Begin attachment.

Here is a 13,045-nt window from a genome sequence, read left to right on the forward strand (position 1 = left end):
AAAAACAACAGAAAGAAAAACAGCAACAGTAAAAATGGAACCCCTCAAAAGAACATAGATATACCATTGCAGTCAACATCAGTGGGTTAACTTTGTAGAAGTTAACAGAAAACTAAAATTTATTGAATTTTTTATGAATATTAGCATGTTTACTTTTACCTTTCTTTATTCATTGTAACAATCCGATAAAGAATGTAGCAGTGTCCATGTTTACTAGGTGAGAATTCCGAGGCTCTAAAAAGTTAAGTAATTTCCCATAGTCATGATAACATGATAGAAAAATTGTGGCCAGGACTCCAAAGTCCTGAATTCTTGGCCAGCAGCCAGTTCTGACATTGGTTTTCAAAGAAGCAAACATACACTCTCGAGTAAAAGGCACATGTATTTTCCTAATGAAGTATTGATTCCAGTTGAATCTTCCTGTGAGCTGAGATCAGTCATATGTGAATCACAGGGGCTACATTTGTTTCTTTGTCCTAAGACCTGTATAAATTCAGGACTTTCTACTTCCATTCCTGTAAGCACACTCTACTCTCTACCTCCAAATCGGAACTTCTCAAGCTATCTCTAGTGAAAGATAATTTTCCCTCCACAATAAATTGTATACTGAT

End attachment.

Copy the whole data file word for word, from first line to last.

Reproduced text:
Here is a 13,045-nt window from a genome sequence, read left to right on the forward strand (position 1 = left end):
AAAAACAACAGAAAGAAAAACAGCAACAGTAAAAATGGAACCCCTCAAAAGAACATAGATATACCATTGCAGTCAACATCAGTGGGTTAACTTTGTAGAAGTTAACAGAAAACTAAAATTTATTGAATTTTTTATGAATATTAGCATGTTTACTTTTACCTTTCTTTATTCATTGTAACAATCCGATAAAGAATGTAGCAGTGTCCATGTTTACTAGGTGAGAATTCCGAGGCTCTAAAAAGTTAAGTAATTTCCCATAGTCATGATAACATGATAGAAAAATTGTGGCCAGGACTCCAAAGTCCTGAATTCTTGGCCAGCAGCCAGTTCTGACATTGGTTTTCAAAGAAGCAAACATACACTCTCGAGTAAAAGGCACATGTATTTTCCTAATGAAGTATTGATTCCAGTTGAATCTTCCTGTGAGCTGAGATCAGTCATATGTGAATCACAGGGGCTACATTTGTTTCTTTGTCCTAAGACCTGTATAAATTCAGGACTTTCTACTTCCATTCCTGTAAGCACACTCTACTCTCTACCTCCAAATCGGAACTTCTCAAGCTATCTCTAGTGAAAGATAATTTTCCCTCCACAATAAATTGTATACTGAT